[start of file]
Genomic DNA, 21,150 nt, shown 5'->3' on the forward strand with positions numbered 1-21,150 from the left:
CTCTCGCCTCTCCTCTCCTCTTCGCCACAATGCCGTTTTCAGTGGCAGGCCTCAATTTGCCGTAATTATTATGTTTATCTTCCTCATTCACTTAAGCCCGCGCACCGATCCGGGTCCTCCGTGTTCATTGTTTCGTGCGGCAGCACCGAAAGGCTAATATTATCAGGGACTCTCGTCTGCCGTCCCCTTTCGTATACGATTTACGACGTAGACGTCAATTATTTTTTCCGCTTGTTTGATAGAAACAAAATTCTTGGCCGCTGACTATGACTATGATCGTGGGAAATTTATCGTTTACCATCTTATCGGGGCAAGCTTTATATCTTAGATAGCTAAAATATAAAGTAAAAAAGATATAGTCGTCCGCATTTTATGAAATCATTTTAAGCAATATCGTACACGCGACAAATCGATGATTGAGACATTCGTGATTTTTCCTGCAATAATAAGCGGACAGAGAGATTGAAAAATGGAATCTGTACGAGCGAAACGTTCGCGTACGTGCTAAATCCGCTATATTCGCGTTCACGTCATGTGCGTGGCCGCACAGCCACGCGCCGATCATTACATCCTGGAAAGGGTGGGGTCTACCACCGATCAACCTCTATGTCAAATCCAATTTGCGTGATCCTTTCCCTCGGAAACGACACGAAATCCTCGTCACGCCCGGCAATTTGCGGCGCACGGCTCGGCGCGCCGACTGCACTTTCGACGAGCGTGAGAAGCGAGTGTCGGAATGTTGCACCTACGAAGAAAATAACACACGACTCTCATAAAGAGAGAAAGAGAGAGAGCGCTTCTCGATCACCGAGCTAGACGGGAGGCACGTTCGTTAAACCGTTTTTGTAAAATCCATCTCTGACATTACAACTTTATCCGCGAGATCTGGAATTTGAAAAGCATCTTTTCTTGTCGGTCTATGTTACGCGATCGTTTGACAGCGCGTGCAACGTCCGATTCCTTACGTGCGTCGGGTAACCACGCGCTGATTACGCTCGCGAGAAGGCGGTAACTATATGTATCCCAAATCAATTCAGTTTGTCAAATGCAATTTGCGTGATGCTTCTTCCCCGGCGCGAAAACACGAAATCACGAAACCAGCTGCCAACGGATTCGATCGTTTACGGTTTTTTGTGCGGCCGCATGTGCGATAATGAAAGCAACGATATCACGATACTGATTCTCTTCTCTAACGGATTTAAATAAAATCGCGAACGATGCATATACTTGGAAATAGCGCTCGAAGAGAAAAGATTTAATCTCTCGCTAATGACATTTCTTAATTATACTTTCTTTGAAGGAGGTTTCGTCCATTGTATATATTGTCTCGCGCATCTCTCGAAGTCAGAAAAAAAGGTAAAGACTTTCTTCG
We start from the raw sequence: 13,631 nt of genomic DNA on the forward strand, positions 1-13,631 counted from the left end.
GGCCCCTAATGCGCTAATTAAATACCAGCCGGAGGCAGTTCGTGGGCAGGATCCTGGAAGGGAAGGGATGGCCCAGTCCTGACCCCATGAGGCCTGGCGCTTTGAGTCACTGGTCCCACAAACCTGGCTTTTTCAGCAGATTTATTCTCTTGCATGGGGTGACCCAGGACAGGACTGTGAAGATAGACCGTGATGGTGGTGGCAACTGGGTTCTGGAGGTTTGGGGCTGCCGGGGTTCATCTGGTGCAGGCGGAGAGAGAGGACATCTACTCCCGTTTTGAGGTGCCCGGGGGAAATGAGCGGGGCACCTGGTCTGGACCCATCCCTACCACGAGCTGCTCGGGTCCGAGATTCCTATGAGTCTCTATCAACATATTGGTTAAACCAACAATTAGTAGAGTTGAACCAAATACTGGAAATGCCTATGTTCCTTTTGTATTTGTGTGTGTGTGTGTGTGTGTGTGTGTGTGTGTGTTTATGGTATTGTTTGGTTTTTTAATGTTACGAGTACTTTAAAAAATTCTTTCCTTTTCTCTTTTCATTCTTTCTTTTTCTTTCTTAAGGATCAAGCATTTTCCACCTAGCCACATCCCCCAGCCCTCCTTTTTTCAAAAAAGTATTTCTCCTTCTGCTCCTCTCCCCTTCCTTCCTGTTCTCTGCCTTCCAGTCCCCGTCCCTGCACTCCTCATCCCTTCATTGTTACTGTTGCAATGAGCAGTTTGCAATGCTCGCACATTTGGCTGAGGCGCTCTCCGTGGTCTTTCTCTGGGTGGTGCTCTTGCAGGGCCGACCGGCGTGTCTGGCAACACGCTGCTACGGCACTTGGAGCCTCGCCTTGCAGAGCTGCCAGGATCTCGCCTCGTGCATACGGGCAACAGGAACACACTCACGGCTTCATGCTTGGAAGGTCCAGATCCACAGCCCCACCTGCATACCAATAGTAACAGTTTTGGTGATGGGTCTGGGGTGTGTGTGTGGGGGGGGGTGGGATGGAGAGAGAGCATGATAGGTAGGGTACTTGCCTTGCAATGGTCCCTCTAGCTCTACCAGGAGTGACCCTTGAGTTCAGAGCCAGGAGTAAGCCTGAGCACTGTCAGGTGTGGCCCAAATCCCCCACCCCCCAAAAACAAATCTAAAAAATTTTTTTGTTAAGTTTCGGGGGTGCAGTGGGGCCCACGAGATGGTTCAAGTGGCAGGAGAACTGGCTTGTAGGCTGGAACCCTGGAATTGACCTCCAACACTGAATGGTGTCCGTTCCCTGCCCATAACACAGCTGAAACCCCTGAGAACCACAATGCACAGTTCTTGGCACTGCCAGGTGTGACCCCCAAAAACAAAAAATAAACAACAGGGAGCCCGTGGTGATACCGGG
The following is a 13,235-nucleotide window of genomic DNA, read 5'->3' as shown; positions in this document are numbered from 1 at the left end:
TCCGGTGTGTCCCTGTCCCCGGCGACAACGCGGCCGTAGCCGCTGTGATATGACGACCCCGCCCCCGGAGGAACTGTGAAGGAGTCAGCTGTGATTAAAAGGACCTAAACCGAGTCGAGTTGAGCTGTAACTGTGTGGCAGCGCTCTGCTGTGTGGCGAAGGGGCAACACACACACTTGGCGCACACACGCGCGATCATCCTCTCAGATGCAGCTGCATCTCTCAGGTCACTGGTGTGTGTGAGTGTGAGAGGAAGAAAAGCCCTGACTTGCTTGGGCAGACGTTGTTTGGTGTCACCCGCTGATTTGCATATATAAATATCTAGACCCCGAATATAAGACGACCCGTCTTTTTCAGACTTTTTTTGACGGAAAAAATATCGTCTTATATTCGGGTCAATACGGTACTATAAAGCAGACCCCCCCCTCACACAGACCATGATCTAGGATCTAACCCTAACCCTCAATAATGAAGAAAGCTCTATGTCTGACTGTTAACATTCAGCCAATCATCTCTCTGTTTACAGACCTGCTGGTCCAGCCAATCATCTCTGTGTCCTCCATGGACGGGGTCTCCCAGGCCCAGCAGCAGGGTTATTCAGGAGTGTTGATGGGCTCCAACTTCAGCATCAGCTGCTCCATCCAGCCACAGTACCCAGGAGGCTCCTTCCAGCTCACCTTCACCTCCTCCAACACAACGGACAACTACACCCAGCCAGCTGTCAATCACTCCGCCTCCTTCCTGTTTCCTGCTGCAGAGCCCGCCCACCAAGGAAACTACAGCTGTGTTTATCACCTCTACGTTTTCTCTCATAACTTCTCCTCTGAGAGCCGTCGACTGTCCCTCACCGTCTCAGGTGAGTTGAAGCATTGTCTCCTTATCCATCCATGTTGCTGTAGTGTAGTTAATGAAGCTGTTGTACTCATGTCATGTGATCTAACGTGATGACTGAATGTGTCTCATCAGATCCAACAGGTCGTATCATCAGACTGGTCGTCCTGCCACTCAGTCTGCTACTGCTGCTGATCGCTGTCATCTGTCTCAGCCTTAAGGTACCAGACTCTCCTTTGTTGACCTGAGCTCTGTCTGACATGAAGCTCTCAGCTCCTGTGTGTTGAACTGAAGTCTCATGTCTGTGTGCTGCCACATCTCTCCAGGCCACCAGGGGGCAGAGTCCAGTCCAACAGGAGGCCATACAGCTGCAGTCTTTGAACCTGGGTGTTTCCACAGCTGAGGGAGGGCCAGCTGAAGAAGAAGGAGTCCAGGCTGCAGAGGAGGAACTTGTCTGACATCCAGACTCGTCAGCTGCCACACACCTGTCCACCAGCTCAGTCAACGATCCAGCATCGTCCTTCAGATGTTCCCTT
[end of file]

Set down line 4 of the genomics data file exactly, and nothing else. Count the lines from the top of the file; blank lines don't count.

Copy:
GGCCCCTAATGCGCTAATTAAATACCAGCCGGAGGCAGTTCGTGGGCAGGATCCTGGAAGGGAAGGGATGGCCCAGTCCTGACCCCATGAGGCCTGGCGCTTTGAGTCACTGGTCCCACAAACCTGGCTTTTTCAGCAGATTTATTCTCTTGCATGGGGTGACCCAGGACAGGACTGTGAAGATAGACCGTGATGGTGGTGGCAACTGGGTTCTGGAGGTTTGGGGCTGCCGGGGTTCATCTGGTGCAGGCGGAGAGAGAGGACATCTACTCCCGTTTTGAGGTGCCCGGGGGAAATGAGCGGGGCACCTGGTCTGGACCCATCCCTACCACGAGCTGCTCGGGTCCGAGATTCCTATGAGTCTCTATCAACATATTGGTTAAACCAACAATTAGTAGAGTTGAACCAAATACTGGAAATGCCTATGTTCCTTTTGTATTTGTGTGTGTGTGTGTGTGTGTGTGTGTGTGTGTGTTTATGGTATTGTTTGGTTTTTTAATGTTACGAGTACTTTAAAAAATTCTTTCCTTTTCTCTTTTCATTCTTTCTTTTTCTTTCTTAAGGATCAAGCATTTTCCACCTAGCCACATCCCCCAGCCCTCCTTTTTTCAAAAAAGTATTTCTCCTTCTGCTCCTCTCCCCTTCCTTCCTGTTCTCTGCCTTCCAGTCCCCGTCCCTGCACTCCTCATCCCTTCATTGTTACTGTTGCAATGAGCAGTTTGCAATGCTCGCACATTTGGCTGAGGCGCTCTCCGTGGTCTTTCTCTGGGTGGTGCTCTTGCAGGGCCGACCGGCGTGTCTGGCAACACGCTGCTACGGCACTTGGAGCCTCGCCTTGCAGAGCTGCCAGGATCTCGCCTCGTGCATACGGGCAACAGGAACACACTCACGGCTTCATGCTTGGAAGGTCCAGATCCACAGCCCCACCTGCATACCAATAGTAACAGTTTTGGTGATGGGTCTGGGGTGTGTGTGTGGGGGGGGGTGGGATGGAGAGAGAGCATGATAGGTAGGGTACTTGCCTTGCAATGGTCCCTCTAGCTCTACCAGGAGTGACCCTTGAGTTCAGAGCCAGGAGTAAGCCTGAGCACTGTCAGGTGTGGCCCAAATCCCCCACCCCCCAAAAACAAATCTAAAAAATTTTTTTGTTAAGTTTCGGGGGTGCAGTGGGGCCCACGAGATGGTTCAAGTGGCAGGAGAACTGGCTTGTAGGCTGGAACCCTGGAATTGACCTCCAACACTGAATGGTGTCCGTTCCCTGCCCATAACACAGCTGAAACCCCTGAGAACCACAATGCACAGTTCTTGGCACTGCCAGGTGTGACCCCCAAAAACAAAAAATAAACAACAGGGAGCCCGTGGTGATACCGGG